K Satyanarayana Murty
Articles written in Proceedings – Section A
Volume 6 Issue 6 December 1937 pp 316-327
The action of alkali on a number of coumarins with methyl groups in the 4-position has been studied in detail. Each of them yields readily only one acid which, though fairly stable, has the property of undergoing change into the corresponding coumarin under the action of heat and dehydrating agents. The acids, however, cannot be converted into stabler isomers by methods which are definitely effective in converting
Volume 16 Issue 1 July 1942 pp 54-61
Various methods of extracting gossypol from cotton-seed meal have been examined: (1) removal of the oil with petroleum ether and then extraction of gossypol with ether, (2) same as (1) but moistening the seed meal before ether extraction, (3) precipitation of gossypol as the acetic acid compound, (4) precipitation of gossypol as the aniline compound and (5) use of other solvents particularly chloroform not so far investigated. It has been confirmed that moistening of the meal is necessary for complete extraction with ether and when this is done only aniline works satisfactorily as the precipitant. The preliminary removal of the oil is not absolutely essential though desirable. With chloroform as the solvent, neither removal of the oil nor addition of moisture is necessary. Hence the use of chloroform as the solvent and aniline as the precipitant is most satisfactory. For recovering gossypol from the anilino compound decomposition using potash and sulphuric acid are not satisfactory. A new method has been evolved using acetic anhyride. Pure gossypol thus obtained melts at 189° and the solvent employed makes no difference. It gives no methoxyl values. A few other properties are described.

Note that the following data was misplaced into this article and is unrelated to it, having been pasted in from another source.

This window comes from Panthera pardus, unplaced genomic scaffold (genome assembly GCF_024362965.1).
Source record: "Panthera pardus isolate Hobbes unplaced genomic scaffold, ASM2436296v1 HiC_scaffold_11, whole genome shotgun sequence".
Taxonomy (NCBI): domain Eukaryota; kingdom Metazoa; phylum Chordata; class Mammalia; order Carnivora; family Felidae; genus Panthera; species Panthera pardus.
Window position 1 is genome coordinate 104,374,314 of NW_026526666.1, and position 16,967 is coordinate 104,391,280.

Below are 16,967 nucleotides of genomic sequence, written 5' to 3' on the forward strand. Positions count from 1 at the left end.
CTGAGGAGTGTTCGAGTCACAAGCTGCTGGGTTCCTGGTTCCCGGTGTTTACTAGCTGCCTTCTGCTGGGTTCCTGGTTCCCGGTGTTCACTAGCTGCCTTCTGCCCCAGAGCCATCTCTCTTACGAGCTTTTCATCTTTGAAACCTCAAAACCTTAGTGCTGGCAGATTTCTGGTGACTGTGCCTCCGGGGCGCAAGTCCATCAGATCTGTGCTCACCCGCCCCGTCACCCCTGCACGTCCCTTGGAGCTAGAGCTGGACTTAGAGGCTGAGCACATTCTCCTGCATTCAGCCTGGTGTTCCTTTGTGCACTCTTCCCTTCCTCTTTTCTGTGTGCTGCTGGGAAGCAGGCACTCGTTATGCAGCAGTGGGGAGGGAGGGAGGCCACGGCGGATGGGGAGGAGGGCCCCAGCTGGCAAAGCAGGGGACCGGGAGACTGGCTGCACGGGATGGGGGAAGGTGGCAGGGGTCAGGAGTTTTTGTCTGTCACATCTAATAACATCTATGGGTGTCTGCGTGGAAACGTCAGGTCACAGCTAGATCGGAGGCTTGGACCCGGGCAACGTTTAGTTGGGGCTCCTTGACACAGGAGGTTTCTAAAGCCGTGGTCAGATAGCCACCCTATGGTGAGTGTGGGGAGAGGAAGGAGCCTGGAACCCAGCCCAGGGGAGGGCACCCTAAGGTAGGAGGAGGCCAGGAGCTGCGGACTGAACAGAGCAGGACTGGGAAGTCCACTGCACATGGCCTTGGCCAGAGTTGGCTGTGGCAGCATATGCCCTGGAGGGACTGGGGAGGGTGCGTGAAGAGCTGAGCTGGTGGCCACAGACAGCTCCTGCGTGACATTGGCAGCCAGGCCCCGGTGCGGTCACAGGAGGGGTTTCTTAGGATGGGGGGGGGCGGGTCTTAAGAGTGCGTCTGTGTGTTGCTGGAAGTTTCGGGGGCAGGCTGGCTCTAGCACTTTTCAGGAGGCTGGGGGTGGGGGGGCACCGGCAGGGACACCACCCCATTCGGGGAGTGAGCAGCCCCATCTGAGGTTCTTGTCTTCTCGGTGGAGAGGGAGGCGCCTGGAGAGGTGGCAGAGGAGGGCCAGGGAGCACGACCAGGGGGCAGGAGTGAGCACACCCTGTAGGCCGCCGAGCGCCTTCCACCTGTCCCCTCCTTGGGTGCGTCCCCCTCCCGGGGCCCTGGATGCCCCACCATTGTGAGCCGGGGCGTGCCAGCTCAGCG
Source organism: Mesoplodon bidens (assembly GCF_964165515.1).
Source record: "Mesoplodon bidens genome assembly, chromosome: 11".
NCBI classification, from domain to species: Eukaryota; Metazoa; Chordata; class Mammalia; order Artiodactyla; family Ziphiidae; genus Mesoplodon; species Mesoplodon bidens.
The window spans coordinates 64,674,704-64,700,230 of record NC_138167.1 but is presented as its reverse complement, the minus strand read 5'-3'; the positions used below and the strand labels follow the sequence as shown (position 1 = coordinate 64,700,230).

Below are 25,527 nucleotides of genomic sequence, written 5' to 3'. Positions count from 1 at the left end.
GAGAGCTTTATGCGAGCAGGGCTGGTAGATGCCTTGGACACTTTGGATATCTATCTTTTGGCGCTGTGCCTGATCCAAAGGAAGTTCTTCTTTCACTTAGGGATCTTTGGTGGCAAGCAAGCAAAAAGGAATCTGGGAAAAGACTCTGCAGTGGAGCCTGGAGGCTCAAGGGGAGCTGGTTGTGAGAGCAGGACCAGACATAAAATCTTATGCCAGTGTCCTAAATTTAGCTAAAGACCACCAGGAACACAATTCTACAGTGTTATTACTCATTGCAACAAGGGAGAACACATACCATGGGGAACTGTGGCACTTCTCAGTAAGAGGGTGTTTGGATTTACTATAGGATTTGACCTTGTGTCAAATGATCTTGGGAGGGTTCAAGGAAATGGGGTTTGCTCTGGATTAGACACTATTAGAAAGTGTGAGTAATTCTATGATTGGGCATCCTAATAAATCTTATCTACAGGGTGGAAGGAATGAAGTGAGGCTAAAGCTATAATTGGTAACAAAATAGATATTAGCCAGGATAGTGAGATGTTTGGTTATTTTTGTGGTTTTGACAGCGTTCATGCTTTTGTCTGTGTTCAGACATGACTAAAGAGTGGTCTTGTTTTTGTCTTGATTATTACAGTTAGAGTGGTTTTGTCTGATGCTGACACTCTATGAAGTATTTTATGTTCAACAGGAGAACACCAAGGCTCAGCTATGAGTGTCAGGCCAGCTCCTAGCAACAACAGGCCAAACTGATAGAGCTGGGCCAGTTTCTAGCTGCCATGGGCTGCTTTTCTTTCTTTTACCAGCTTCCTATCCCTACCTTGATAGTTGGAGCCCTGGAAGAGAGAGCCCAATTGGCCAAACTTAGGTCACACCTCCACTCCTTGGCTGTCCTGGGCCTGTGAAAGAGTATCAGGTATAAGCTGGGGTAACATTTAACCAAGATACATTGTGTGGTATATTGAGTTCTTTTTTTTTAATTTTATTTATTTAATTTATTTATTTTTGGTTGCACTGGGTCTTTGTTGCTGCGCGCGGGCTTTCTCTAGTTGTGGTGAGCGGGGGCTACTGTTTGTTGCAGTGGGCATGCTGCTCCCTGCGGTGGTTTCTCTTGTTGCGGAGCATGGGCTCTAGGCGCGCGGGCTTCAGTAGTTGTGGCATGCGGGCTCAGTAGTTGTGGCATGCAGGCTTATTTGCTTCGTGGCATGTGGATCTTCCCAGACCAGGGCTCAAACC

Volume 16 Issue 2 August 1942 pp 141-145
With excess of aniline, gossypol forms tetraanilino-gossypol which decomposes on heating for a long time at 110° or for a short period at 180°, the products being aniline and dianilinogossypol. The two anilino compounds resemble closely except for the fact that the tetraanilino-compound contains more nitrogen and evolves aniline long before its final decomposition point is reached. Acetylation and methylation yield only gossypol derivatives, aniline being removed; acetyl and methyl derivatives of the anilino compounds could not be obtained.
Volume 16 Issue 2 August 1942 pp 146-150
The methods adopted by Adams
Volume 34 Issue 4 October 1951 pp 272-274
The white acetate of gossypol is conveniently prepared by employing acetyl chloride and pyridine in the cold for the acetylation. The use of acetic anhydride and a catalyst at elevated temperatures produces a high melting pyrone derivative.